The first Christmas card was designed and sold in 1843. It was the brainchild of Sir Henry Cole, who had helped set up the government department that was later called the Post Office. Sir Henry had helped to introduce the Penny Post in 1840, taking advantage of the railways to move post quickly and cheaply.
And people did. The story goes that Sir Henry had lots of friends who wrote to him at Christmas. It was only polite to reply, but Sir Henry was a busy man. He came up with the idea of a card with Christmas greetings, and a space at the top to write people’s names.
John Horsley, a friend of Sir Henry’s designed the card with three panels: the outer two showing charitable works and the inner one a family Christmas dinner.
Over time, Sir Henry’s idea caught on, helped as printing methods and mass production brought printing prices down. When the cost of sending dropped to half a penny in the 1870s, Christmas cards took off, and spread around the world.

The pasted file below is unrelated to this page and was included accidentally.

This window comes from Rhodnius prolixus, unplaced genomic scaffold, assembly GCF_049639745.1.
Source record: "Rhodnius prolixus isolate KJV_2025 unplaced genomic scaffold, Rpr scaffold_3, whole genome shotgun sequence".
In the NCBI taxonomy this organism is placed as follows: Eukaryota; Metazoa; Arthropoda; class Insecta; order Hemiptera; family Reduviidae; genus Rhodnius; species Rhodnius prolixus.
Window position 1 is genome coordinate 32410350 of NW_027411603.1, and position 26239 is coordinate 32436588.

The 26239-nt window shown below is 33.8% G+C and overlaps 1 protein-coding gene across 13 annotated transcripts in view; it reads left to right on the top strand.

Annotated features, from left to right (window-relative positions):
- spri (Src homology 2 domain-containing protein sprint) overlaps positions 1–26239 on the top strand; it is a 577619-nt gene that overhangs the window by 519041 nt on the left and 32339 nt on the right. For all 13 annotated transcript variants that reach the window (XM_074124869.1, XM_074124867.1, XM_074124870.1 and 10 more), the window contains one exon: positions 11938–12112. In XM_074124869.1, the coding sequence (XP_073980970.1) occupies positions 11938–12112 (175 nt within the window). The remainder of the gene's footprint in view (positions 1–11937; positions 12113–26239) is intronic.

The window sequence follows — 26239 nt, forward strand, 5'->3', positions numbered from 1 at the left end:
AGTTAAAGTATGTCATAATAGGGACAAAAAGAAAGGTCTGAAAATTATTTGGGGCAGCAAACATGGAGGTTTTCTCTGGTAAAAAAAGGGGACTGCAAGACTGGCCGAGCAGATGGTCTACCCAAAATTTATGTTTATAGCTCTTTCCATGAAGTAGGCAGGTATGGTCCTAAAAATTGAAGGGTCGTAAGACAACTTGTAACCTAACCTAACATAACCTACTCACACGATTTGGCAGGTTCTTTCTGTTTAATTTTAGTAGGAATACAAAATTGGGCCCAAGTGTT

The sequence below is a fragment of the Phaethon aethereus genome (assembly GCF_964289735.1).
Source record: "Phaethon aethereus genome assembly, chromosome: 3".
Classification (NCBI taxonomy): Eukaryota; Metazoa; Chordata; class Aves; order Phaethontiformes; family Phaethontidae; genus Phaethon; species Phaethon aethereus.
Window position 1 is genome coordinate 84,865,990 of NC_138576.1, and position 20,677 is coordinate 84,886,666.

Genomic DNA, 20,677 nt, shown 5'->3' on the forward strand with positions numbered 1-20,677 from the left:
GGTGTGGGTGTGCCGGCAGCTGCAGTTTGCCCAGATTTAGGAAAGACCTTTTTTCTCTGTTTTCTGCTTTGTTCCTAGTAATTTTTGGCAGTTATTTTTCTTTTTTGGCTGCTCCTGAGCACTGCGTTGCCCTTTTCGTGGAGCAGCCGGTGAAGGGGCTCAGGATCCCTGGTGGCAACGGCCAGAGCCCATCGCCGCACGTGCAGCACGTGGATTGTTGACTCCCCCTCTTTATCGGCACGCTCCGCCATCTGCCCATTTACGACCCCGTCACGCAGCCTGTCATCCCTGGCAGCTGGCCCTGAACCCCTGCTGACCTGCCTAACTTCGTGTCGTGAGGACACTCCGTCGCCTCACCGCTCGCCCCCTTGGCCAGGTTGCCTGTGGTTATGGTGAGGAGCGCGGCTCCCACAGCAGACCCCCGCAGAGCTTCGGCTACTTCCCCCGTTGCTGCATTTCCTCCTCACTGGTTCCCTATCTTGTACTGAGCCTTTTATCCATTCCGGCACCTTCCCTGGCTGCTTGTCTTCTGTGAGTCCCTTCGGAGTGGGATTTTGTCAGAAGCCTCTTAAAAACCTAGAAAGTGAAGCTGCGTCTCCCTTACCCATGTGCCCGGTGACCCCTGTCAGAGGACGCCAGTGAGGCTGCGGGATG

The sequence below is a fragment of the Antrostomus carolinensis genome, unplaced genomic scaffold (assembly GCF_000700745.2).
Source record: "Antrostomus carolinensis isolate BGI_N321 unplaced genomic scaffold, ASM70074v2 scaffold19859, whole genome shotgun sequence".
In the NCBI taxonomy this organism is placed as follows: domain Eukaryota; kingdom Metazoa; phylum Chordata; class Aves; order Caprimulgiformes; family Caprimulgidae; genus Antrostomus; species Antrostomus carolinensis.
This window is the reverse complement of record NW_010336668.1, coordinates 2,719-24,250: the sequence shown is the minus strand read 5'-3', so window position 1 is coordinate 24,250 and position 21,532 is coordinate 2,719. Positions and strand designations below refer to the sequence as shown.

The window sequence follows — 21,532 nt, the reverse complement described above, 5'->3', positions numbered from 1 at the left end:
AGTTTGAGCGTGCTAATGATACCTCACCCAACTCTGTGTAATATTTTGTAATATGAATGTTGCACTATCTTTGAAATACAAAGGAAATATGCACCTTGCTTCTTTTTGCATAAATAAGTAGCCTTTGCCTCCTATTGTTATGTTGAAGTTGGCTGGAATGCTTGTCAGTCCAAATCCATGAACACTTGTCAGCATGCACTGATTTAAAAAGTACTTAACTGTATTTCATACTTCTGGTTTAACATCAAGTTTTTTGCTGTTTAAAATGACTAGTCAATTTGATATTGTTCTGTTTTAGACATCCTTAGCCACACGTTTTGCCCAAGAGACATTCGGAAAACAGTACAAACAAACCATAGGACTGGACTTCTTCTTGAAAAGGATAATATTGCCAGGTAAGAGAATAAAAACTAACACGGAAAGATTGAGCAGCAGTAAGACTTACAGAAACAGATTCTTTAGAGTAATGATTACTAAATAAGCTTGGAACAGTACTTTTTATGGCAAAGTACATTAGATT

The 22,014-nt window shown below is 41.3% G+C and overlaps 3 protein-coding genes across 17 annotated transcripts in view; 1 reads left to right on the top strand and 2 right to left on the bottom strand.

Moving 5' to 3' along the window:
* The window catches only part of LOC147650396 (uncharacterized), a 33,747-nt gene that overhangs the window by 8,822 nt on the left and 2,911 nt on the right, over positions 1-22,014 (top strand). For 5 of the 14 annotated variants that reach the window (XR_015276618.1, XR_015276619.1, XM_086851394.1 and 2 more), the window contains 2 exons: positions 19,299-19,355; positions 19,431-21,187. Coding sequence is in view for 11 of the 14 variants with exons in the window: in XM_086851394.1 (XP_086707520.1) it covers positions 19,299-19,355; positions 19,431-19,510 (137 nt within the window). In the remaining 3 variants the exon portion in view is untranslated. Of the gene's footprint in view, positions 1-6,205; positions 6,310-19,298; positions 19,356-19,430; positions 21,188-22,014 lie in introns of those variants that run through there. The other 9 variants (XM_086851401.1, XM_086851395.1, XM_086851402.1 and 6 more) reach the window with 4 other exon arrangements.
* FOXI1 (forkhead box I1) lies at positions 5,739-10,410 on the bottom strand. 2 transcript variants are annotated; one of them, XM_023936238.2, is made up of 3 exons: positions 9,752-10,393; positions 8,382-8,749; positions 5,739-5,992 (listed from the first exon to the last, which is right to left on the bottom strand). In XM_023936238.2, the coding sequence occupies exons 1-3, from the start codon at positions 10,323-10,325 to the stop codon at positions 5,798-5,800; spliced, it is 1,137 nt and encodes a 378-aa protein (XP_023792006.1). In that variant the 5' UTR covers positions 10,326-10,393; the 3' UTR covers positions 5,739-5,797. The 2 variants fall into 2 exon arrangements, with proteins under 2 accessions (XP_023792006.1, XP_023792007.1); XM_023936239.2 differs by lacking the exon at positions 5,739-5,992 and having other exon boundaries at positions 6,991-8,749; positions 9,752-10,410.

Annie Oakley sent the first known personalised card. She was in Scotland in 1891, and sent a Christmas card back to family and friends in the United States with her own photo on it.
Do you send Christmas cards? Or a Christmas newsletter? By post or electronically? Or do you wish to do so, and just not have enough time?